After first discovering a room-temperature material capable of superconductivity in 2020, University of Nevada, Las Vegas (UNLV) physicists have done it again by replicating superconductivity through less strenuous conditions, a promising sign for future everyday applications.
In layman’s terms, the traditional energy grid is powered by metallic cables, which not only loses an estimated $30 billion worth of energy as it transfers electricity, but also creates heat as a byproduct that contributes to climate change.
Now scientists at UNLV are getting closer to creating a material that could change the way we get our electricity forever.
The breakthrough was first discovered in 2020 when a team of UNLV and other scientists synthesized a superconductive material through extreme high pressure, something they’ve been able to do since at one-third of the initial pressure.
Pressure plays a key part in all this. In short, to achieve superconductivity at room temperature, UNLV scientists had to synthesize materials containing a mix of carbon, sulfur, and hydrogen into a metallic state, which then enters into superconductivity after being put through extreme pressure, the level of which is found only naturally at the center of the earth. The fact that UNLV scientists are able to achieve this superconductive state through less pressure signifies a major breakthrough.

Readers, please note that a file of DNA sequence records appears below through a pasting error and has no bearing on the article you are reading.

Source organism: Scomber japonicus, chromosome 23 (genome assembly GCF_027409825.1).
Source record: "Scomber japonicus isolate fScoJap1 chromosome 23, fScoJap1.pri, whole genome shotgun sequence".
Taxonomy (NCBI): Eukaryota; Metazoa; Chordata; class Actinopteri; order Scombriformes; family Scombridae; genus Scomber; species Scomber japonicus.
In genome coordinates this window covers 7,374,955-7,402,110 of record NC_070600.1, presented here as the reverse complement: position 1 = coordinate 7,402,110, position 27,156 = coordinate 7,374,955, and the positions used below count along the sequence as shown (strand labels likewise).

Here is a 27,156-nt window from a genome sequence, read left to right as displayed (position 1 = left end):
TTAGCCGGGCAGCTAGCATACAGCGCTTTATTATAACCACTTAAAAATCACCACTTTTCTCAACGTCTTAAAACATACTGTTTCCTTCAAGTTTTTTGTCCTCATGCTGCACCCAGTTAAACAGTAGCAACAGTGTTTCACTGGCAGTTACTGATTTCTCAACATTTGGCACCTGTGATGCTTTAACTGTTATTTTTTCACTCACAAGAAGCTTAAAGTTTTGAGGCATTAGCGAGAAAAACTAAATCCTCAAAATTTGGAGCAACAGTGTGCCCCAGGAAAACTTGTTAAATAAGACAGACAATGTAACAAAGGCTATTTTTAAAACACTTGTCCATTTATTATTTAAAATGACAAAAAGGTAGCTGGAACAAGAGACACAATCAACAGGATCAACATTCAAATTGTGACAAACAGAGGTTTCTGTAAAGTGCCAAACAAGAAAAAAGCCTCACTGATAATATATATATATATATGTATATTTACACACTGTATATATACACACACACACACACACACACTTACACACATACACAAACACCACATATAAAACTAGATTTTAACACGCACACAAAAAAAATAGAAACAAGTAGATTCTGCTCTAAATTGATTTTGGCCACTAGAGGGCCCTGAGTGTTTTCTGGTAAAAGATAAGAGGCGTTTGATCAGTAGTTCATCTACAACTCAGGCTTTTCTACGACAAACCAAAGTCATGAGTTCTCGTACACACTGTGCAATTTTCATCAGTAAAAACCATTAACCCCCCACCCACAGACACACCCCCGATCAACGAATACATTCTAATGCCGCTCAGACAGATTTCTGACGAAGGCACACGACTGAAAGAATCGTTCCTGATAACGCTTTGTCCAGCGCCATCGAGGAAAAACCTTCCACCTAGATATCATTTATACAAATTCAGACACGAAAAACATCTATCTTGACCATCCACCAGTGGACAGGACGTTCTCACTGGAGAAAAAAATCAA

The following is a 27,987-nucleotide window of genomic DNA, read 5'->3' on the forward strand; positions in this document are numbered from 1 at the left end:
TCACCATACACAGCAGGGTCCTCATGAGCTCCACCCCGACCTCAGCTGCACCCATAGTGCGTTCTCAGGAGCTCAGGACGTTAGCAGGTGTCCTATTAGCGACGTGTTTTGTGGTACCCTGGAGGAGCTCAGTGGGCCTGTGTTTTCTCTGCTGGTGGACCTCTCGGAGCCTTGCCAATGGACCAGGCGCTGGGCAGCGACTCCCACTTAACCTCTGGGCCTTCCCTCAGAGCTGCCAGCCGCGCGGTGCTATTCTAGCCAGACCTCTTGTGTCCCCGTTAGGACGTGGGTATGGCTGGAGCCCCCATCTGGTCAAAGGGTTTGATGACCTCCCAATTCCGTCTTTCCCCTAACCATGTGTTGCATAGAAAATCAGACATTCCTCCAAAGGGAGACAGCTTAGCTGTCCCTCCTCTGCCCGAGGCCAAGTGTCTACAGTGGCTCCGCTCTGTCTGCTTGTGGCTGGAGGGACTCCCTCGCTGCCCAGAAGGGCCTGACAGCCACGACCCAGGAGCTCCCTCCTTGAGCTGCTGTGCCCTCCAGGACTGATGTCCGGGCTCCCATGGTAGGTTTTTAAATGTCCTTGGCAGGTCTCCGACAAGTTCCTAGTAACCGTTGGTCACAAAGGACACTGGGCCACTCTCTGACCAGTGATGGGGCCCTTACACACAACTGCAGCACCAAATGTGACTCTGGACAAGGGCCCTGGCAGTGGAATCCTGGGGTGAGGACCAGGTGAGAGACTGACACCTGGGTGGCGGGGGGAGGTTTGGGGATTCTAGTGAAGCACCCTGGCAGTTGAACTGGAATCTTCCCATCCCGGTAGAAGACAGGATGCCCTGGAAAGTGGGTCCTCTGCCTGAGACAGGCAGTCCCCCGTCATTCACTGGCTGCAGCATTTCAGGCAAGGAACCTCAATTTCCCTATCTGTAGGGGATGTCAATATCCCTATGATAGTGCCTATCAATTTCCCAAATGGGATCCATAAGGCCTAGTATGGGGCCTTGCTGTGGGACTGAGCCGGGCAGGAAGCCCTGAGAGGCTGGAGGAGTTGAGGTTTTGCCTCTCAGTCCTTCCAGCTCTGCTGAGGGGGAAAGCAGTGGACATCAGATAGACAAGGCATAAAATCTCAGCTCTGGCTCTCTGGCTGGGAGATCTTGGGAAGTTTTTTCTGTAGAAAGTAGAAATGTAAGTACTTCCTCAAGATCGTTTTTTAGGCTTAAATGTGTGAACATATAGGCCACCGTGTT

Long since theorized, superconductivity is a phenomenon that’s been observed for over a century, but is only now reaching the point where scientists are capable of harnessing it for practical use.
It’s a holy grail of energy efficiency that scientists have long chased, as it means energy could be transferred with no net loss of power.
For Nevada, this could mean an energy boom, as the amount of solar energy able to be harnessed in the state could be transferred to places across the country with zero loss.
Ashkan Salamat, one of the leading UNLV physicists behind the breakthrough, talked about the importance of superconductivity research in face of an energy crisis in the U.S., noting that “the inefficiency of current technology” is accentuating what’s already bad. “For societal change, we need to lead with technology, and the work happening today is, I believe, at the forefront of tomorrow’s solutions.”
“Imagine harnessing energy in Nevada and sending it across the country without any energy loss,” he continued. “This technology could one day make it possible.”